Well said Simon, just think of the amount of brainwashing kids in primary and secondary school go through in regards to the holocaust! Depressing lessons, terrifying trips to Auschwitz, guilt trips implanted in their little brains to last for decades. What is a parent to do? If you tell the child that these are lies and exaggerations, that this is propaganda, he will repeat it to other kids and be quickly singled out and made to feel even worse; even bringing down legal consequences for the parent. If you let the brainwashing go too far, it may be impossible later to show the child how this is not to be taken seriously. They might even resent you for not taking this seriously yourself.

And if you teach your child "doublethink", to hide from the world their ideas or feelings about such propaganda in order to deceive the authority, you make them into hypocrites and this is possibly the worst outcome.

But fakery is not the only thing to besiege the newcomers into this world. The sheer presence of violence, pornography, individualism, injustice, inequality, availability of drugs, the stupidity of science-worship or the stupidity of blind religion... no parent can fully or completely protect their own from such an assault of idiotic/manipulative/degenerative ideas and behaviours.

We all realize this and yet we put children out in the world hoping that along the way we will manage to equip them with tools to protect them. Knowing full well that there is no winning strategy here, only different forms of loss.

However in a sense it has always been this way, and it is nobody's place to say who will be enlightened and awake in the end, who will succumb to the assault. Some will always be aware.
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Re: Pulse Gay Bar Orlando shooting, 12 June 2016

Postby CluedIn on June 26th, 2016, 12:15 pm

SCS - I applaud you and your wife! My son (only 22) has 2 sons already and they are not vaccinated and will not attend public schools or private for that matter. My daughter-in-law plans to home school - ha! if it's even legal in Michigan when they are ready for school. Detroit (I'm in a suburb of) had a story a few years ago about a mother who killed and put her 2 kids in the freezer. The main focus of the story was that they were home-schooled and from there legislation started being written (don't think it has been passed) for the State to make visits to all home schoolers to check and make sure you did not murder your child since they cannot be head-counted daily in the indoctrination centers.

Teaching history will be very tricky. We are a few years away from that, but are still trying to figure out the best approach so as not to overload the kids.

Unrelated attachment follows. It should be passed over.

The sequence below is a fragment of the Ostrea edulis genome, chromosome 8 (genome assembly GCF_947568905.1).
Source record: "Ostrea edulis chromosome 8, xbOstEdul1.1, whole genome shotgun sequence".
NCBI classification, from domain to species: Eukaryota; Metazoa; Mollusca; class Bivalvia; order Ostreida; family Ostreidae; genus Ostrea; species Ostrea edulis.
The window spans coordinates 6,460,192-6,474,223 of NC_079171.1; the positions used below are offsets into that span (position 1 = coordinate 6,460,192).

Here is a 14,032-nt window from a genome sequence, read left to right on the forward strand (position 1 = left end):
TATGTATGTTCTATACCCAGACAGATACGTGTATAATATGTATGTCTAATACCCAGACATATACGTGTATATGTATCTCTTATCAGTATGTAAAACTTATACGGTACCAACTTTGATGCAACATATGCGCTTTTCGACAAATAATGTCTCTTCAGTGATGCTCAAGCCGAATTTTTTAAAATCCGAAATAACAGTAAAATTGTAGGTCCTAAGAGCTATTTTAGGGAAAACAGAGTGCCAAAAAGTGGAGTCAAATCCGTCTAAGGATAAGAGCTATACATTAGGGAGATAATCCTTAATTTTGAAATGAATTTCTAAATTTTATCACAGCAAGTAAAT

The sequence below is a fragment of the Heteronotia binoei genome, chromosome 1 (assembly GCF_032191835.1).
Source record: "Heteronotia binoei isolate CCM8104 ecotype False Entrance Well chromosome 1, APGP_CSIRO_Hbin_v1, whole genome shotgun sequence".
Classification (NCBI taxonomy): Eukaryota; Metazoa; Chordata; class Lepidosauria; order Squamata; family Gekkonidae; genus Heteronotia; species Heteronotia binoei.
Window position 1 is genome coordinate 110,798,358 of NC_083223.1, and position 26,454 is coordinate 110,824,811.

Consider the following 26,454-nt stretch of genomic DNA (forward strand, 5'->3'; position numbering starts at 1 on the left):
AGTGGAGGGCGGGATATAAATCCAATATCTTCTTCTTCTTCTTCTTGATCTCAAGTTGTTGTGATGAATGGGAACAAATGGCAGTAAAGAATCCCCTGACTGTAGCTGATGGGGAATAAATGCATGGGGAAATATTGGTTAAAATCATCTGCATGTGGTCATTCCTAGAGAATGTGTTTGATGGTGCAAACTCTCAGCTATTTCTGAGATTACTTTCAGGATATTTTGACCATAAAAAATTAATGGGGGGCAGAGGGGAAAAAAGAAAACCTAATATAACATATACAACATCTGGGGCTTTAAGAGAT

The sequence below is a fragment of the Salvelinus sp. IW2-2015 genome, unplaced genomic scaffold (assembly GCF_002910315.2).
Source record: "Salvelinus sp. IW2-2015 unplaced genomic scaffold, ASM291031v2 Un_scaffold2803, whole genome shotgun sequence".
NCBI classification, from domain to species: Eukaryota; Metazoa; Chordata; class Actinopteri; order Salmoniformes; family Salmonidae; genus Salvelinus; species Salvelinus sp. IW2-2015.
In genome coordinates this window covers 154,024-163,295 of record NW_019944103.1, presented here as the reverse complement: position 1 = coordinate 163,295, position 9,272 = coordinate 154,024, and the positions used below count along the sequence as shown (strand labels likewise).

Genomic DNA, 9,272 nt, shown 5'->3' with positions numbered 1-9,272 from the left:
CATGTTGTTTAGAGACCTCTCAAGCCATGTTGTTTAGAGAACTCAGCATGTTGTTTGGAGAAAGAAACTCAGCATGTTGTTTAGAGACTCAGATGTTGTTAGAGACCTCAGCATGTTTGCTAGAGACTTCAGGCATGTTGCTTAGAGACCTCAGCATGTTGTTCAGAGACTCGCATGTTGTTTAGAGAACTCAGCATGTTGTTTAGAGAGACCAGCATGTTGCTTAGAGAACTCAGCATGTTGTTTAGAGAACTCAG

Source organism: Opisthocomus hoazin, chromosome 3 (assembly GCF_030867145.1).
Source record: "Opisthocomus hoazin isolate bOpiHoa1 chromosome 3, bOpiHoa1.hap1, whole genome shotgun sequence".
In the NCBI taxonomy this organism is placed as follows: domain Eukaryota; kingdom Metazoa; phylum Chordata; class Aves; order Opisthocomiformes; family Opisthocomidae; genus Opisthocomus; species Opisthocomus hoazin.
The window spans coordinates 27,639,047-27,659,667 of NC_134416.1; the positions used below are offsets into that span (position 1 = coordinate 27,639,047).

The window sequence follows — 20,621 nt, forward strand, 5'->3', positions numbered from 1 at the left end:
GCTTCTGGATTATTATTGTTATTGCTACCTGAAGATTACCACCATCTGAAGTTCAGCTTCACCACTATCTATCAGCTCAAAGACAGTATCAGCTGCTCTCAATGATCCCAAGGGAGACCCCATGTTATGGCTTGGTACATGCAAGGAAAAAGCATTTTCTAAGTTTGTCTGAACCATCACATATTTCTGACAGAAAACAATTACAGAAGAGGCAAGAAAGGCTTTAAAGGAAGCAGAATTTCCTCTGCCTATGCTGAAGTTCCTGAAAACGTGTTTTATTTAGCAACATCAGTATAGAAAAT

I will say one thing, the medical community treats my grandchildren like they have the plague once they learn the are not vaccinated. My one grandson needed to be transported from one hospital to another and the woman at the desk (in front of my daughter-in-law) told the EMS driver that he was going to be transporting an unvaccinated infant (OH THE HORRORS!) The guy looked at her as if she was insane and later told my daughter-in-law that he does not vaccinate his own kids.
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Re: Pulse Gay Bar Orlando shooting, 12 June 2016

Postby SacredCowSlayer on June 26th, 2016, 4:23 pm

simonshack wrote:
SacredCowSlayer wrote:These are interesting times to be raising kids for sure.


THERE.

You touched a point which makes my mind spin - particularly because I have no children of my own - but let me now pretend that I DO have bred some kids, for the sake of philosophical discussion.

Now, how on Earth could I possibly even begin - as a father - to tell my children about the massive amount of fakery produced by a restrict "club" of clownish psychopaths who have coalesced and decided to rule this world via deception ? How can I keep my children from being 'mentally hijacked' by their school teachers and the constant TV / news media propaganda? Funnily enough, I could even word it this way:

HOW CAN I PROTECT MY CHILDREN FROM THE CORPORATE MEDIA'S TT (THOUGHT-TERRORISM) ?

I simply don't know. Perhaps this underlying, core question is something that this discussion forum should start to tackle seriously - were it only to provide a basic 'charter' for overturning the utter insanity of the current state of affairs on this planet of ours. If we're not going to do anything about it - we might just as well say goodbye to every notion of self-determination and individuality.

As I always like to say: may reason prevail.


Dear Simon,